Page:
Seven stages are identified, each with a clear social purpose, and which broadly move through opening routines, input and action, to closing routines.
In this short exemplar, the stages are clearly, briefly, demarcated and moved through. Language use is representative of a relationship which establishes the client as an initiator of communication and with an active role; and the professional as expert and as service provider. Language is clearly linked to activity, straightforward and unambiguous.
Building Meaning Across a Text
The client is mainly framed as an active communicator. The professional is framed as a recipient of communication, as an expert and as a service provider.
Social Roles and Social Status
These positive propositions and proposals are straightforward Statements in the Declarative, with one invitation as a moderated Command projecting an Offer. They respond to the client and initiate input.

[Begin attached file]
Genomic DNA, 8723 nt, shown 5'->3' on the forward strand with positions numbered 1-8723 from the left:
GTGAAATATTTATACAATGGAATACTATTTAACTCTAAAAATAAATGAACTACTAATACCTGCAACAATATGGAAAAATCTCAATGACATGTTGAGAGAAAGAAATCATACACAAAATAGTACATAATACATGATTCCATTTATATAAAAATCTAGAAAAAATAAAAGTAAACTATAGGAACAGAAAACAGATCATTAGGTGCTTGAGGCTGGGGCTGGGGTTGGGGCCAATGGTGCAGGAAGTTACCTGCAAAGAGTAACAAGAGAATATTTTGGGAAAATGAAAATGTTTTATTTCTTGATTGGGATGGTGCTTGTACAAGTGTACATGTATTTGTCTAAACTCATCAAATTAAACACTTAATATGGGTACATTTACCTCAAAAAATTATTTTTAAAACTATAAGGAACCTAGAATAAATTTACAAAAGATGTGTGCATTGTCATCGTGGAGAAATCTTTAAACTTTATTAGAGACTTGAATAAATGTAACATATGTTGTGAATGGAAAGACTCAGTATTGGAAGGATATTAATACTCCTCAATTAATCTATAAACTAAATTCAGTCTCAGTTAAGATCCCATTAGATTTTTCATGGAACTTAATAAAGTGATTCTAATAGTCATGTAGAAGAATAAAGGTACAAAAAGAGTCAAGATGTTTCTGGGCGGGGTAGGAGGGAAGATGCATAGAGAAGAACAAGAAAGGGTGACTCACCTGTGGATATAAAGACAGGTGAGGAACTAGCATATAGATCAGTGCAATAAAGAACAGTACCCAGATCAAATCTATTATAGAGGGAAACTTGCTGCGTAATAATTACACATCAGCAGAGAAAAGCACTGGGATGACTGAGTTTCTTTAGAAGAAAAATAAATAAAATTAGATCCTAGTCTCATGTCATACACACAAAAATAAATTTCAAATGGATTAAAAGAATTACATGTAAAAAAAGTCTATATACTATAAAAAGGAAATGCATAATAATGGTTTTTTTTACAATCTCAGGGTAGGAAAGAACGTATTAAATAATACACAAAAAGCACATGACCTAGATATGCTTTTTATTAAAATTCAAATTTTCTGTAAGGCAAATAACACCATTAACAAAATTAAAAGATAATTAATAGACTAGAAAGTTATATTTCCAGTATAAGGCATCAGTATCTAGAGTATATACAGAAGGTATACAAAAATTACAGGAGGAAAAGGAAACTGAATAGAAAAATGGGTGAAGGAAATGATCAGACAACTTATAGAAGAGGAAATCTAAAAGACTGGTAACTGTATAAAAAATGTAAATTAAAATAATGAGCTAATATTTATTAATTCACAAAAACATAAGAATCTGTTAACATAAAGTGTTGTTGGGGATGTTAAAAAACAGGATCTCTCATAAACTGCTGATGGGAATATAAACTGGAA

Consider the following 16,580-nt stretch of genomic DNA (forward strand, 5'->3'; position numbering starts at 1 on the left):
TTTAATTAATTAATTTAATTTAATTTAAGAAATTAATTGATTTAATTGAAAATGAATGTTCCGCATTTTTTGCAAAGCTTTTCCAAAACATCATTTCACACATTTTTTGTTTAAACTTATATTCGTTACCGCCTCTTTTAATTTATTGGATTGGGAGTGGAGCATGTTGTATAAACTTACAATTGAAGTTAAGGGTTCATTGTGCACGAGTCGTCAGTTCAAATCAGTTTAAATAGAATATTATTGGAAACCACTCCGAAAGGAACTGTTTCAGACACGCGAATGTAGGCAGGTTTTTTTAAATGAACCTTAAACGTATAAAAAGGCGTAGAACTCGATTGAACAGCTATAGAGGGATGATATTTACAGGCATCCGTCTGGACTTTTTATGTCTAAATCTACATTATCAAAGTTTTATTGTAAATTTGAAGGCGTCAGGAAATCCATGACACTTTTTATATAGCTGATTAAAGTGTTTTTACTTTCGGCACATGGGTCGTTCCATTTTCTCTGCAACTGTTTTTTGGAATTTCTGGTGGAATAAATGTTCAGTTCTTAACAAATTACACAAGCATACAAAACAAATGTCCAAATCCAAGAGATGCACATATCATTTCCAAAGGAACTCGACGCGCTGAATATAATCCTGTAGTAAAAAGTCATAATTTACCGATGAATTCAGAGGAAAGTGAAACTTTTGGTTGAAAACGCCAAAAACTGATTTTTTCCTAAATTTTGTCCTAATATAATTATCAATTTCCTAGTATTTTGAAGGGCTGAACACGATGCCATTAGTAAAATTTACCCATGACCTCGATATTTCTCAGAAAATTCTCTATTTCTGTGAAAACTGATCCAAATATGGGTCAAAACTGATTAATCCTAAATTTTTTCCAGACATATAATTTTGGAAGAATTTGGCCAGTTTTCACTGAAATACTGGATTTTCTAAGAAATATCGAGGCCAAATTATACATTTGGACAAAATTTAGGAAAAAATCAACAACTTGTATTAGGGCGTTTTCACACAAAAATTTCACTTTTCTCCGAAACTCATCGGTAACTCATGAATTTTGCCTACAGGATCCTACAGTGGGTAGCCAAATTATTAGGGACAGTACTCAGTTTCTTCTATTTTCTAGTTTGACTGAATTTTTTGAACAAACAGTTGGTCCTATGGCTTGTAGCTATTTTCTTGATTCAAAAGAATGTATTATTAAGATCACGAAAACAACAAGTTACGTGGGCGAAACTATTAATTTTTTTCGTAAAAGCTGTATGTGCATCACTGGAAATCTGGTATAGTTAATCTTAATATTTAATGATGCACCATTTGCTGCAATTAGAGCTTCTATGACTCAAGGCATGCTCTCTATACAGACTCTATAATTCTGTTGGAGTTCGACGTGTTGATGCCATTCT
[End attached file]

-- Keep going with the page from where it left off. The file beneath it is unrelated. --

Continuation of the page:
Pronouns and possessives
There is a balance between references to the client, namely the matter, and the professional’s self-reference in terms of expertise.
One modalising factor is used: likely. This is clear and unambiguous. The subsequent sentences invite further discussion around the factors of likelihood. Other sentences leave no room for ambiguity.
Open and Close stages 1, 2, 6 and 7
These stages politely and formally greet the client, thank them for contact and invite further progressing contact at the polite, formal close. The last advisory stage is combined with leave-taking. This is common in short communications, where there is a focus on contact.
Advisory stages 3, 4 and 5
These stages support the client’s enquiry with a positive confirmation and statement of expertise, which pre-empts a client querying and opens an avenue for discussion. The style is clear and direct in fairly short sentences.